Collapsed disc causes
A collapsed disc is a disc that loses its height over time. While there are other causes of a collapsed disc, the primary reason is something that cannot be controlled — age.
As you age, the discs in your spine lose water content and can get thinner and weaker. The elasticity in the outer layer of the disc begins to wear down, making the disc more susceptible to flattening and expanding. Because discs are responsible for spacing and supporting the vertebrae, a collapsed disc may cause the vertebrae to collide and can result in the following conditions:
- Bone spurs
- Herniated disc
- Spinal stenosis
Even though age is the main cause of a collapsed disc, there are other risk factors that can contribute to the development of this condition. Such factors include:
- Sedentary lifestyle
- Poor posture
- Abuse of alcohol or tobacco
- High-impact sports
Symptoms of a collapsed disc
A collapsed disc can result in symptoms when the damaged disc expands and touches a local nerve root. The symptoms of these conditions are typically centralized to the location of the pinched nerve, but may also radiate along the nerve pathway from the spine to the closest extremity. These symptoms can include:
Treatment for a collapsed disc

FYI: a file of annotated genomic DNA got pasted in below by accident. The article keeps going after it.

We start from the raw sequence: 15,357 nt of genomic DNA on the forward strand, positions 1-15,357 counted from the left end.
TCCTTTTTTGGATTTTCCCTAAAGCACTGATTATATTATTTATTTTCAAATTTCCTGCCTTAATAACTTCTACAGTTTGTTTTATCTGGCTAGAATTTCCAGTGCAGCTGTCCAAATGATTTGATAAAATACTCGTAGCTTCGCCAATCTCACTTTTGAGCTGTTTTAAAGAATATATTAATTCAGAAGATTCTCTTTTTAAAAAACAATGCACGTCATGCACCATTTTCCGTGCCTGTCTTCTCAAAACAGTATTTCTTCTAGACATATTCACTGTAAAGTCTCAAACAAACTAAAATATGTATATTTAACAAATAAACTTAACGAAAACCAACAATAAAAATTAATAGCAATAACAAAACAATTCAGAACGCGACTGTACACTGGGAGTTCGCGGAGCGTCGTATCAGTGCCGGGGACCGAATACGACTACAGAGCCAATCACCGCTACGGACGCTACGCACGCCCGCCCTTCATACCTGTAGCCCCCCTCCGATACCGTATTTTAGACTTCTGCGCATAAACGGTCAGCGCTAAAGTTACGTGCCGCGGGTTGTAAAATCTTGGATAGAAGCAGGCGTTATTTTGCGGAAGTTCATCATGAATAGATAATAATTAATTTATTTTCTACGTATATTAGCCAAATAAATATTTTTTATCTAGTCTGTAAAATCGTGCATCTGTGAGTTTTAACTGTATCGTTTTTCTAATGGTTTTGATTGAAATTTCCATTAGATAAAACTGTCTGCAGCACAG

While you cannot prevent the aging process, there are ways to manage symptoms of degenerative disc conditions.
Typically, nonsurgical treatments like physical therapy, chiropractic care, pain medication, hot/cold therapy and others are very effective in easing the pain and other symptoms associated with a damaged disc. These treatments generally take several months to be fully effective against the pain and symptoms you are experiencing.
However, if you have not found relief after months of conservative treatment, your physician may recommend spine surgery to ease your pain. Before you commit to surgery, research the minimally invasive spine surgery at Laser Spine Institute. Our procedures offer patients a safer and effective alternative to traditional open back surgery by offering a shorter recovery time^ and lower risk of infection or complication.
For patients with damaged discs, a minimally invasive decompression or stabilization surgery may be your best treatment option. Both procedures work to treat the condition by removing the pressure from the damaged disc on the pinched nerve. For many patients, removing just a small portion of the collapsed disc through a decompression surgery is all that is needed to help treat the condition. However, if the disc is so collapsed that the stability of the spine is jeopardized, a stabilization surgery may be needed to insert an artificial disc in the damaged disc’s place.
Take the next step toward pain relief and contact Laser Spine Institute for a review of your MRI or CT scan today.